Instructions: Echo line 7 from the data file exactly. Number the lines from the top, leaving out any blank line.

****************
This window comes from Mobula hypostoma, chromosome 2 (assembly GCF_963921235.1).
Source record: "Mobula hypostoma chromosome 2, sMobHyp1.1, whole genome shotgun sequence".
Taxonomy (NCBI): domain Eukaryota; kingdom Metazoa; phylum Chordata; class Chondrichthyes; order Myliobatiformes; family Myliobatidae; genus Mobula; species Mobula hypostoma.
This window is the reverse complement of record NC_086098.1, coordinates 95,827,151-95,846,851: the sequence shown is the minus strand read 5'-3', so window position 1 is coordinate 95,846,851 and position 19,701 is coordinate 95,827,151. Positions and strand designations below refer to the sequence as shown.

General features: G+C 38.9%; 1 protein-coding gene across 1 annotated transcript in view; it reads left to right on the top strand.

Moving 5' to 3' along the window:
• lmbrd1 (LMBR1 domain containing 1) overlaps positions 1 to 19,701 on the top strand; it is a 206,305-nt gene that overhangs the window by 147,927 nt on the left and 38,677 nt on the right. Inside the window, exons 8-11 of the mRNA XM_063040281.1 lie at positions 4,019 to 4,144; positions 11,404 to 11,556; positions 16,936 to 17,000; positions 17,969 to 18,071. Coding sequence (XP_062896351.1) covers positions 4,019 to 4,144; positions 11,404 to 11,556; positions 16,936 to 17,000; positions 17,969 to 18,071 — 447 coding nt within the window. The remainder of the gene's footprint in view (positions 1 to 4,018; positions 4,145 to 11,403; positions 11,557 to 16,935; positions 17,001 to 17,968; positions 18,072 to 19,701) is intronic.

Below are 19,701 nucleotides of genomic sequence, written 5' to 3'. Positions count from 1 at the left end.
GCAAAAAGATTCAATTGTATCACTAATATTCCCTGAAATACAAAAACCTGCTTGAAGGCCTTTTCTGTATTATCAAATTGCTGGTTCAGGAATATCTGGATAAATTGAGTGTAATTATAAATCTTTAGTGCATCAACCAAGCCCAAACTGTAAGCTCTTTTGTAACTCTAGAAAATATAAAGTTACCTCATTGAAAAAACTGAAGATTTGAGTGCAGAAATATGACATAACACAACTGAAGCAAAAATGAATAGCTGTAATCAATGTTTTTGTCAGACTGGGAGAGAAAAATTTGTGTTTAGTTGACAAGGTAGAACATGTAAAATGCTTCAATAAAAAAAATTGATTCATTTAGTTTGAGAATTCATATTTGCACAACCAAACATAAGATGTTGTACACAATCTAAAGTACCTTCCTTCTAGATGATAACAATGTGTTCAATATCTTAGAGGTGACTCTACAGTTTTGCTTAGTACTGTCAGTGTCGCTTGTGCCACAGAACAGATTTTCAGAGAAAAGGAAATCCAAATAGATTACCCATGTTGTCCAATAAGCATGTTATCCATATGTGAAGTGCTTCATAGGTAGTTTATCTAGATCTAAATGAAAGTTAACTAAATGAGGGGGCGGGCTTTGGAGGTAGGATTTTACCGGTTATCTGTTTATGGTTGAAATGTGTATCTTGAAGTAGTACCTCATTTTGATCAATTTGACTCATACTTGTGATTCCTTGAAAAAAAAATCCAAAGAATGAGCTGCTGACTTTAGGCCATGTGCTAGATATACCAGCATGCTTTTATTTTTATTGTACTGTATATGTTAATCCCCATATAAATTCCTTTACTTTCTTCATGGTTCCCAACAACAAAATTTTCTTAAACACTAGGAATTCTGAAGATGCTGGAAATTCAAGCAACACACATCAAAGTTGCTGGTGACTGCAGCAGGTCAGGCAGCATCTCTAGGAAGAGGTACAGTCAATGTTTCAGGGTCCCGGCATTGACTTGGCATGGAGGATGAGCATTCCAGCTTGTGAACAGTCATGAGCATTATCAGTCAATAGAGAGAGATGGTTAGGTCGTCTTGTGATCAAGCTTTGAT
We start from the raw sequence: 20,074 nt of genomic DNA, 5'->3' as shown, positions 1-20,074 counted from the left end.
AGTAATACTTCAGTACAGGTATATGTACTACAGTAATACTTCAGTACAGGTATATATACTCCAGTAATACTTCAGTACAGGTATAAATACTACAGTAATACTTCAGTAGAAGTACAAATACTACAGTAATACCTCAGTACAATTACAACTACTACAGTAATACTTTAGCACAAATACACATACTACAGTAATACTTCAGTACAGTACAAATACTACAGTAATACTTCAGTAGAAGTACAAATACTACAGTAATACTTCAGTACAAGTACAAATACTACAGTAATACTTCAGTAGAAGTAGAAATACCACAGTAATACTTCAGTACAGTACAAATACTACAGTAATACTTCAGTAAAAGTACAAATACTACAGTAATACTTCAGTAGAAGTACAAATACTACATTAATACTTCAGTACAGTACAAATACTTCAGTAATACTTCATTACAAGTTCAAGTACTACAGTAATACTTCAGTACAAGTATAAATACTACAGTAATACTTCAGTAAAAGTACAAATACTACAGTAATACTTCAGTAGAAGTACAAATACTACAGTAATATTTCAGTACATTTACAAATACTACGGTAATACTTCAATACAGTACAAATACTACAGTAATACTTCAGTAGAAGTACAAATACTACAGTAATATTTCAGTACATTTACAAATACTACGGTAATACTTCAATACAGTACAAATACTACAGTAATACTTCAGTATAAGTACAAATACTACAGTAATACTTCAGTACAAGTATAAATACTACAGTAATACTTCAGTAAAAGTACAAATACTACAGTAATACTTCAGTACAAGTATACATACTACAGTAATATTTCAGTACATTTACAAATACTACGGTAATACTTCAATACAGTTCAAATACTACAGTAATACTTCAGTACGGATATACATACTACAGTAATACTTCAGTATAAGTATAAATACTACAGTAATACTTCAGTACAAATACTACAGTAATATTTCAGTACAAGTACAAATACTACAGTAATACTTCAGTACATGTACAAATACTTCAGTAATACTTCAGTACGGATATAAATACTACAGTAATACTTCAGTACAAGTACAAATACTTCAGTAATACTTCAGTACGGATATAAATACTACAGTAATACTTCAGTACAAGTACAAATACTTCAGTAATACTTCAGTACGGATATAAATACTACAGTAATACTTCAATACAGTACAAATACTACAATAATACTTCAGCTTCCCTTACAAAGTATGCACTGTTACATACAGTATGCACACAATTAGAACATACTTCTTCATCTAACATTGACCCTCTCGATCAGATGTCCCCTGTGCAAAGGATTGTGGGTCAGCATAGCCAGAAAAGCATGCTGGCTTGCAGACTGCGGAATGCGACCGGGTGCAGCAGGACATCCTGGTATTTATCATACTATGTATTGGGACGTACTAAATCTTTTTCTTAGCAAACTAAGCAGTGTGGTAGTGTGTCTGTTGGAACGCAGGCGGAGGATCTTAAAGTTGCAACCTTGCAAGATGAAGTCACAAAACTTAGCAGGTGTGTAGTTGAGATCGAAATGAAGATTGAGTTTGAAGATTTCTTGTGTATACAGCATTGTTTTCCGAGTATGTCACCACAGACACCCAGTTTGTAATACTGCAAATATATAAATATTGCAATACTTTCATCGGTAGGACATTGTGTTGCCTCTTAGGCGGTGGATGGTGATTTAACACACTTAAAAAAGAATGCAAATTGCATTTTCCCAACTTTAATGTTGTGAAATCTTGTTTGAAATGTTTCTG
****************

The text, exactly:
• lmbrd1 (LMBR1 domain containing 1) overlaps positions 1 to 19,701 on the top strand; it is a 206,305-nt gene that overhangs the window by 147,927 nt on the left and 38,677 nt on the right. Inside the window, exons 8-11 of the mRNA XM_063040281.1 lie at positions 4,019 to 4,144; positions 11,404 to 11,556; positions 16,936 to 17,000; positions 17,969 to 18,071. Coding sequence (XP_062896351.1) covers positions 4,019 to 4,144; positions 11,404 to 11,556; positions 16,936 to 17,000; positions 17,969 to 18,071 — 447 coding nt within the window. The remainder of the gene's footprint in view (positions 1 to 4,018; positions 4,145 to 11,403; positions 11,557 to 16,935; positions 17,001 to 17,968; positions 18,072 to 19,701) is intronic.